Using the large variation in the inflow of immigrants across US states we analyze the impact of immigration on state employment, average hours worked, physical capital accumulation and, most importantly, total factor productivity and its skill bias. We use the location of a state relative to the Mexican border and to the main ports of entry, as well as the existence of communities of immigrants before 1960, as instruments. We find no evidence that immigrants crowded-out employment and hours worked by natives. At the same time we find robust evidence that they increased total factor productivity, on the one hand, while they decreased capital intensity and the skill-bias of production technologies, on the other. These results are robust to controlling for several other determinants of productivity that may vary with geography such as R&D spending, computer adoption, international competition in the form of exports and sector composition. Our results suggest that immigrants promoted efficient task specialization, thus increasing TFP and, at the same time, promoted the adoption of unskilled-biased technology as the theory of directed technological change would predict. Combining these effects, an increase in employment in a US state of 1% due to immigrants produced an increase in income per worker of 0.5% in that state.
The paper is here.
I've been trying to find out what Obama ate in China and this is the closest I can come:
"We're also hosting a 'Stars and Stripes' week featuring iconic
American cuisine," said a hotel spokesperson, who declined to give her
name due to company policy.
"The White House guests may want to enjoy New Orleans flavors, American steak BBQs and Jack Daniel's cocktails," she added.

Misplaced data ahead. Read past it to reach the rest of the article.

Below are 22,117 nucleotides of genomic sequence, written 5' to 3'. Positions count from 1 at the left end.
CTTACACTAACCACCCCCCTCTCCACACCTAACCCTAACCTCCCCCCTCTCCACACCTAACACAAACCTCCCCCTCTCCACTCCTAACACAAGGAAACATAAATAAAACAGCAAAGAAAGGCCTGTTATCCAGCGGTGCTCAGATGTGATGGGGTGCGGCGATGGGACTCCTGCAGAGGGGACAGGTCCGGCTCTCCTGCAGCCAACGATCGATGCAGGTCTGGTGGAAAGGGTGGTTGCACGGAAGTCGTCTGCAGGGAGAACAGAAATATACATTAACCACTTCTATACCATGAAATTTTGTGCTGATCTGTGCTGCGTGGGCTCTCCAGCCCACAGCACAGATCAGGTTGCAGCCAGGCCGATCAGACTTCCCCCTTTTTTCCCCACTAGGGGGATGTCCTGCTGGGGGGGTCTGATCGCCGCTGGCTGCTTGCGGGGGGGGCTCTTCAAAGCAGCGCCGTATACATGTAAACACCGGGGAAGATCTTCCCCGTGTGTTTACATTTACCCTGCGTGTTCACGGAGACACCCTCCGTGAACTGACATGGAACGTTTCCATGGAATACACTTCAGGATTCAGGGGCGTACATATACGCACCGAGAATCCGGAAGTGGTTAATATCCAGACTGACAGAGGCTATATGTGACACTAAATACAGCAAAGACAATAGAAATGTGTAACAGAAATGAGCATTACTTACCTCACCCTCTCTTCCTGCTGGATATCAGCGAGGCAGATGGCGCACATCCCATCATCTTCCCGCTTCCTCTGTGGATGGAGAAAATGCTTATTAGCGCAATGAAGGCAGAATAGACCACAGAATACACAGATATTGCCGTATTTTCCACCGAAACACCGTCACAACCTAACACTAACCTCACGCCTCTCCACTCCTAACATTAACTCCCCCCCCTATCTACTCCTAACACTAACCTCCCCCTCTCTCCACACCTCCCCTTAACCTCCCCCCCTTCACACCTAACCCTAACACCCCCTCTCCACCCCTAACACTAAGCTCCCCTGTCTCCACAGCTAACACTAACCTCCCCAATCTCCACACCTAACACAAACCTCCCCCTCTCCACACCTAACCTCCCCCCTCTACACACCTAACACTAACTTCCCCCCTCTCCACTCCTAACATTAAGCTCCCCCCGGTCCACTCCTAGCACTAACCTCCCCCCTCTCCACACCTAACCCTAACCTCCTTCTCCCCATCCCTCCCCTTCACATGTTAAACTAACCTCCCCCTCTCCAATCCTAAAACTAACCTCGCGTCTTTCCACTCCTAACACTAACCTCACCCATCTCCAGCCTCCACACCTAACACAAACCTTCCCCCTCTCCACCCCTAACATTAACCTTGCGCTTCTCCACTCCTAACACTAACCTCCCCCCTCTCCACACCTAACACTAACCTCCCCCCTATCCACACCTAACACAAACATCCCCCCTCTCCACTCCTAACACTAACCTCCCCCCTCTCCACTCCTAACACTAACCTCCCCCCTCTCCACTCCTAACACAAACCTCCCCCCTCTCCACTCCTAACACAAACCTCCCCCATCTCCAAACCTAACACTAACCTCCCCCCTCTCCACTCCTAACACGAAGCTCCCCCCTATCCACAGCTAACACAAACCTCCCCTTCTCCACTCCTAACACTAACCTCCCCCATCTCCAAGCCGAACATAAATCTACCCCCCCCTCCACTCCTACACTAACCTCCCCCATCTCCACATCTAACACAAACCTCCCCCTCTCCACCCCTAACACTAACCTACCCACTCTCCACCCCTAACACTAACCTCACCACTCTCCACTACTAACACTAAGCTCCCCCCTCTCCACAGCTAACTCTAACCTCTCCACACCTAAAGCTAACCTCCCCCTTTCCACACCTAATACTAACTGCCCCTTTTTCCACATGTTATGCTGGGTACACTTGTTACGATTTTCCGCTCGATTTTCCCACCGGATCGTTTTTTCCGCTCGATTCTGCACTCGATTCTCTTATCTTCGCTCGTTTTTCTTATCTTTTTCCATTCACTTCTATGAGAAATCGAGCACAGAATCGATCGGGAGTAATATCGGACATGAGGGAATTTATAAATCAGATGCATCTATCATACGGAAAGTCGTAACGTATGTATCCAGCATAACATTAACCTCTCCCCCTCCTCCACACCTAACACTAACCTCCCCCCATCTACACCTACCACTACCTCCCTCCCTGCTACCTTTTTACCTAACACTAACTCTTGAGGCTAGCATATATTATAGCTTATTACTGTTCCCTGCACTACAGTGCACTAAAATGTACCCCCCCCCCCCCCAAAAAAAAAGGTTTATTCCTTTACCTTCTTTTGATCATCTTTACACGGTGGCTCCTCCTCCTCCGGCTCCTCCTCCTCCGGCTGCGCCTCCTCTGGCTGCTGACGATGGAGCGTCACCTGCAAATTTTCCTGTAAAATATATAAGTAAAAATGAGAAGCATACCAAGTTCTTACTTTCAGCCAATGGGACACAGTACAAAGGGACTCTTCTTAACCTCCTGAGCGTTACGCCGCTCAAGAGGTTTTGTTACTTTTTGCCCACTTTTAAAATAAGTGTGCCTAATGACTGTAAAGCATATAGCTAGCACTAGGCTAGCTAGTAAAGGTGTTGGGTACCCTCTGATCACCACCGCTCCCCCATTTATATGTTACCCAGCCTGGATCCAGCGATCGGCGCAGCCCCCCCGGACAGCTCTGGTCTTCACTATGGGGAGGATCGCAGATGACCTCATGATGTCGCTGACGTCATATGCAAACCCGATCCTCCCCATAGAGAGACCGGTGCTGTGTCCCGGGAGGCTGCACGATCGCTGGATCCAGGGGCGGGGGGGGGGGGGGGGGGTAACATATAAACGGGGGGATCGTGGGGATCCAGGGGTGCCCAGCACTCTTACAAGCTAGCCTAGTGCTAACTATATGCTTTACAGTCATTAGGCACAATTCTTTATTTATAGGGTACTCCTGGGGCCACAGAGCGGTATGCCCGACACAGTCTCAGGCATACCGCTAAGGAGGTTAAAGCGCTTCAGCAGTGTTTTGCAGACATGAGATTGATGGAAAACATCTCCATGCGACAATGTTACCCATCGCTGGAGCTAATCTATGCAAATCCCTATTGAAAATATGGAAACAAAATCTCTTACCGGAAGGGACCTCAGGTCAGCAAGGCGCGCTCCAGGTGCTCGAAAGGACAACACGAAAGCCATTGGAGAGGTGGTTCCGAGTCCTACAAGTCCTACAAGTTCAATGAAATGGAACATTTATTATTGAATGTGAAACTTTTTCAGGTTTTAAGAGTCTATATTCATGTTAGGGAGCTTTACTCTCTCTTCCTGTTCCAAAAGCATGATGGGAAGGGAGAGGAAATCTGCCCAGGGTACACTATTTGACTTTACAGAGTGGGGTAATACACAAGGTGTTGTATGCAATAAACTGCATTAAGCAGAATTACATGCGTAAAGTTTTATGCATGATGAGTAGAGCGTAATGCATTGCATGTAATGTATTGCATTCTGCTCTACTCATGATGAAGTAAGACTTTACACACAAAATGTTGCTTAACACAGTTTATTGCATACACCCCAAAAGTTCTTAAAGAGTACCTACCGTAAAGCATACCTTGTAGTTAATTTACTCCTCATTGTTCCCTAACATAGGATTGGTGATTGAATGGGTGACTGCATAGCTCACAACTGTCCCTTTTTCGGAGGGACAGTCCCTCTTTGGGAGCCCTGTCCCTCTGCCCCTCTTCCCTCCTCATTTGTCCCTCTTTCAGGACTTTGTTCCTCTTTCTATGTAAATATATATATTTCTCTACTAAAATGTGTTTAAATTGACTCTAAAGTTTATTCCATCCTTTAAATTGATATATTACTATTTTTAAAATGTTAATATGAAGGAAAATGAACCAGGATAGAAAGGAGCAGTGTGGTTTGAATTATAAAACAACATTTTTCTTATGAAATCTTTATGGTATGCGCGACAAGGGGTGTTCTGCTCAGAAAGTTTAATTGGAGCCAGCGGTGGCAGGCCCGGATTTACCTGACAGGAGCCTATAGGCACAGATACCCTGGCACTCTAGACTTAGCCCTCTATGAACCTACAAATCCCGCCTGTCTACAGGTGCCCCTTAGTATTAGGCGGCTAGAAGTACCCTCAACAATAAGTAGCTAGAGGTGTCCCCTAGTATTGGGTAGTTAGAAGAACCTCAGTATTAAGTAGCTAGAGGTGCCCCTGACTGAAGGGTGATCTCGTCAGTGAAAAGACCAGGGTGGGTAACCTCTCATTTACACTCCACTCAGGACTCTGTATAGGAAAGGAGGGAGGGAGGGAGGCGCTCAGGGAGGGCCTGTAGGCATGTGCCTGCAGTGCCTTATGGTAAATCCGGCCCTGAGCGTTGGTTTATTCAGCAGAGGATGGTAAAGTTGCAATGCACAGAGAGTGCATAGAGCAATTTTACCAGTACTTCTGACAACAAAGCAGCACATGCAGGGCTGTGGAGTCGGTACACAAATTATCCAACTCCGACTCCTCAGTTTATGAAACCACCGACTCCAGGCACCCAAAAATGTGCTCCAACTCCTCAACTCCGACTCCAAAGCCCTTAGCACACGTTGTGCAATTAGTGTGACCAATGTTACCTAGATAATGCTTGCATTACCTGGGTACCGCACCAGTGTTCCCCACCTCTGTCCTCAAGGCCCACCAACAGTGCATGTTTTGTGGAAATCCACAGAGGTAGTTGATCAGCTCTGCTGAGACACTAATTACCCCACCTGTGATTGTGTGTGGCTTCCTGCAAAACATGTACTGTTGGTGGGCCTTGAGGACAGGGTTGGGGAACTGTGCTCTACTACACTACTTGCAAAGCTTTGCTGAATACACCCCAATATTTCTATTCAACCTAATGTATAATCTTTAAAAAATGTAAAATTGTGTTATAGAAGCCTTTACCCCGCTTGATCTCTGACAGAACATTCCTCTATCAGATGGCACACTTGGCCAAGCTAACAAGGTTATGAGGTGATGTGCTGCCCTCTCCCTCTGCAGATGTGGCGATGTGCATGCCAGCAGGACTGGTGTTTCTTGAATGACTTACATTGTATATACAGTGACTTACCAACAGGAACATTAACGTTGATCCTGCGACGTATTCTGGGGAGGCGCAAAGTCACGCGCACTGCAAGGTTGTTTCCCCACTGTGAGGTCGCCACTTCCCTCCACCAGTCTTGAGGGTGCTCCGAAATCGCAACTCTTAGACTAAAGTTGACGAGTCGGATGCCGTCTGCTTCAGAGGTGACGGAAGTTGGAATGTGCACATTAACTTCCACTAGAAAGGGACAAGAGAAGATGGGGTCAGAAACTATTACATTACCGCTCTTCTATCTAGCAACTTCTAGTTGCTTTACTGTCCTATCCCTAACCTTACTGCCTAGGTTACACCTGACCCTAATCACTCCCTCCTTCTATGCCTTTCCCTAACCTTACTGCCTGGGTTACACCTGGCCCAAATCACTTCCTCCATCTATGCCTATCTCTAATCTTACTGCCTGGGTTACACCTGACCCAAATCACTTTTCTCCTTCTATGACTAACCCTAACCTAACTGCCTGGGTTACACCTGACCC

That was the Marriott but I suspect the Chinese government had a say in things or at the very least it was negotiated. It's an interesting question which side is signaling the dominance with that choice; I say the Chinese. Fortunately in Beijing it seems he had:
Obama-Hu 90 min
meal feat. prawns, soups and lamb chops, plus a presentation of Chinese
noodle making, which the Americans enjoyed.
I think of the biographer as standing up and demanding that economists take their own method seriously. Surely the economist should at some point be required to explain something in the life of an actual human being.
That is from my (favorable) review of E. Roy Weintraub and Evelyn L. Forget, Economists' Lives: Biography and Autobiography in the History of Economics. The review will be published in a journal called Biography.
2. Do men live longer if they marry smarter women? (No, I haven't checked if the original paper deals with the identification problem in a reasonable way.)
5. How to get wealthy from your own life insurance (hint: Hansonian).
The feverish but resilient Megan McArdle refers us to a problem in signaling theory:
Slate ponders how to communicate the danger of radioactive waste to the far future. The problem is, if they can't read English, or recognize the radiation trefoil, anything you do sounds more likely to intrigue future anthropologists than to warn them off…
Juliet Lapidos at Slate writes:
Even if future trespassers could understand what keep and out mean when placed side by side, there's no reason to assume they'd follow directions. In "Expert Judgment," the panelists observe that "[m]useums and private collections abound with [keep out signs] removed from burial sites."
…Likewise, a scavenger on the Carlsbad site in the year 12,000 C.E. may dismiss the menace of radiation poisoning as mere superstition. ("So I'm supposed to think that if I dig here, invisible energy beams will kill me?") Hence the crux of the problem: Not only must intruders understand the message that nuclear waste is near and dangerous; they must also believe it.
How can we solve this problem? Similarly, if an attractive woman tells you "You don't want to go out with me" do you believe her and act on that? What other problems have this structure?
Sheikh Mohammed oversees a cadre of undercover mystery shoppers…They pose as prickly members of the public seeking the government's help. Their reports are instrumental in firings and promotions. No bureaucrat can be sure the demanding customer across the counter isn't secretly reporting to the boss. Once in a while, Sheikh Mohammed turns up at 7:30 on surprise inspections. He's been known to fire late-arriving managers on the spot.
That is from Jim Krane's fascinating City of Gold: Dubai and the Dream of Capitalism. This is pretty clearly the best book on Dubai. It has an insider's perspective but is also analytical. Recommended